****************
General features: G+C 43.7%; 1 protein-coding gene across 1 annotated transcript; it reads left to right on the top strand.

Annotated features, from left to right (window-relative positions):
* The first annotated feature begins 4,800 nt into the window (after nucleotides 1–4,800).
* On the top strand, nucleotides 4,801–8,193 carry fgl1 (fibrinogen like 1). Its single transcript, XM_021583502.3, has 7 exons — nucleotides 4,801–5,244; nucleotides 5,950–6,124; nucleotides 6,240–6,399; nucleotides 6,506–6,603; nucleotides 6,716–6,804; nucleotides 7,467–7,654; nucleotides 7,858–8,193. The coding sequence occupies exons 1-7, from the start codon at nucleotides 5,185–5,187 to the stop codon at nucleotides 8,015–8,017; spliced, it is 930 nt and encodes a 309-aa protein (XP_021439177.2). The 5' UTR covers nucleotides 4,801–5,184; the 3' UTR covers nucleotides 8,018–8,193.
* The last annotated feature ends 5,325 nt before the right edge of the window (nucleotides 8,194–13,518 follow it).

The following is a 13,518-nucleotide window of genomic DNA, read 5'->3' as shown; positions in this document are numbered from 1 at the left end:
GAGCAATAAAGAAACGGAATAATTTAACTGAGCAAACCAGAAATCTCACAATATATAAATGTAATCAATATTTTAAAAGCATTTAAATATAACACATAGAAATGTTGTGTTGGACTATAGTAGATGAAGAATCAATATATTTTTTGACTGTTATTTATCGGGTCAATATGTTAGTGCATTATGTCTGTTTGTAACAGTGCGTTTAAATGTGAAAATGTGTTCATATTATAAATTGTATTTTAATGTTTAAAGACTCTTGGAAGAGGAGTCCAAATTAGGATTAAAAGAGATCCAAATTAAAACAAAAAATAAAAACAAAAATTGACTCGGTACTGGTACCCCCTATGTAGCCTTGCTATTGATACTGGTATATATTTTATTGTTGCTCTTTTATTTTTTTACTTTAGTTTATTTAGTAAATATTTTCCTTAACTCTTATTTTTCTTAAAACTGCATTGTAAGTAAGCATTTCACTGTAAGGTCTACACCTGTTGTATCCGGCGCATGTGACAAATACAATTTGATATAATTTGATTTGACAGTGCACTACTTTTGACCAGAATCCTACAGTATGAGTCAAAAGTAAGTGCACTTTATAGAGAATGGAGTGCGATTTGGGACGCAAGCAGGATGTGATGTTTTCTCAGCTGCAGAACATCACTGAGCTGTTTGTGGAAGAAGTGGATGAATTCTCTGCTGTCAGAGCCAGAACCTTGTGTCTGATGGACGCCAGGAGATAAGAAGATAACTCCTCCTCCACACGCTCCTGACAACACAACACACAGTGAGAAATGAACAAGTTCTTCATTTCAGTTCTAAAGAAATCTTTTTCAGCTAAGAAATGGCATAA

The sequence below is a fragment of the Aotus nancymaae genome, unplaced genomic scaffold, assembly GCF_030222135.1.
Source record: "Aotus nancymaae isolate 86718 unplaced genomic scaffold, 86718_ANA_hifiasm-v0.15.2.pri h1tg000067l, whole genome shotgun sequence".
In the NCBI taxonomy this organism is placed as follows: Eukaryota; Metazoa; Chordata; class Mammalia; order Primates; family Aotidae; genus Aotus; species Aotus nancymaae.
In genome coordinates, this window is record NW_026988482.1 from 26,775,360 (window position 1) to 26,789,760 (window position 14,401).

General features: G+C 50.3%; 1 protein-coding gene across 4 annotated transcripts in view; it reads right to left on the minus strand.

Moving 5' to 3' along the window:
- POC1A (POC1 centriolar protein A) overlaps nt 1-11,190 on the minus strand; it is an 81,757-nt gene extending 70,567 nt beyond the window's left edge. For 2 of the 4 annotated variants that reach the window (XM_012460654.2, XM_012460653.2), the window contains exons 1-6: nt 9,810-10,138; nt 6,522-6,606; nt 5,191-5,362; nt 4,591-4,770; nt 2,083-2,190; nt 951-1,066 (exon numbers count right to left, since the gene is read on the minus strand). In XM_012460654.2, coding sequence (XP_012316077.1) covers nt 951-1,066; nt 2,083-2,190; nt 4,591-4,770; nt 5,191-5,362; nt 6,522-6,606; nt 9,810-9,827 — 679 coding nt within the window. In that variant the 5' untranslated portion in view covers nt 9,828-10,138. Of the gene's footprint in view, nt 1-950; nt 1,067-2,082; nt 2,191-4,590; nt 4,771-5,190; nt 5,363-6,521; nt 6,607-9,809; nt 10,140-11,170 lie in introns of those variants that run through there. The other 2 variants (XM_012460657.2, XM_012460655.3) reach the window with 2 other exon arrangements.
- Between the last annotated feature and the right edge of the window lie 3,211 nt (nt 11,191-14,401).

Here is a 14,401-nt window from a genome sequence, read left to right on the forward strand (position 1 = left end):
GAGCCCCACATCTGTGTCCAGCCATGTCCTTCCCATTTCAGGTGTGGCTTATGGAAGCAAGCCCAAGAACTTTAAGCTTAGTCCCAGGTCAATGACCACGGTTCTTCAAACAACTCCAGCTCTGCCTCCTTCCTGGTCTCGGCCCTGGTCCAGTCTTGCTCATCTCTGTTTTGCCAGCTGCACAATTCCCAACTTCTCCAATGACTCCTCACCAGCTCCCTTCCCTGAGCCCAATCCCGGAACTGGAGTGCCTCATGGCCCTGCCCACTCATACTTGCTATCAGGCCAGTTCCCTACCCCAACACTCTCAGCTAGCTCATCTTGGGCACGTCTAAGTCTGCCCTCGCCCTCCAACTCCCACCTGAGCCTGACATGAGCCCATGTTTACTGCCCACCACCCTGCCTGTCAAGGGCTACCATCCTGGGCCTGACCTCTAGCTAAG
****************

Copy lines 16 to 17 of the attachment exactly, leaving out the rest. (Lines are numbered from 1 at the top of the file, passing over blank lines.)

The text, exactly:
Here is a 14,401-nt window from a genome sequence, read left to right on the forward strand (position 1 = left end):
GAGCCCCACATCTGTGTCCAGCCATGTCCTTCCCATTTCAGGTGTGGCTTATGGAAGCAAGCCCAAGAACTTTAAGCTTAGTCCCAGGTCAATGACCACGGTTCTTCAAACAACTCCAGCTCTGCCTCCTTCCTGGTCTCGGCCCTGGTCCAGTCTTGCTCATCTCTGTTTTGCCAGCTGCACAATTCCCAACTTCTCCAATGACTCCTCACCAGCTCCCTTCCCTGAGCCCAATCCCGGAACTGGAGTGCCTCATGGCCCTGCCCACTCATACTTGCTATCAGGCCAGTTCCCTACCCCAACACTCTCAGCTAGCTCATCTTGGGCACGTCTAAGTCTGCCCTCGCCCTCCAACTCCCACCTGAGCCTGACATGAGCCCATGTTTACTGCCCACCACCCTGCCTGTCAAGGGCTACCATCCTGGGCCTGACCTCTAGCTAAG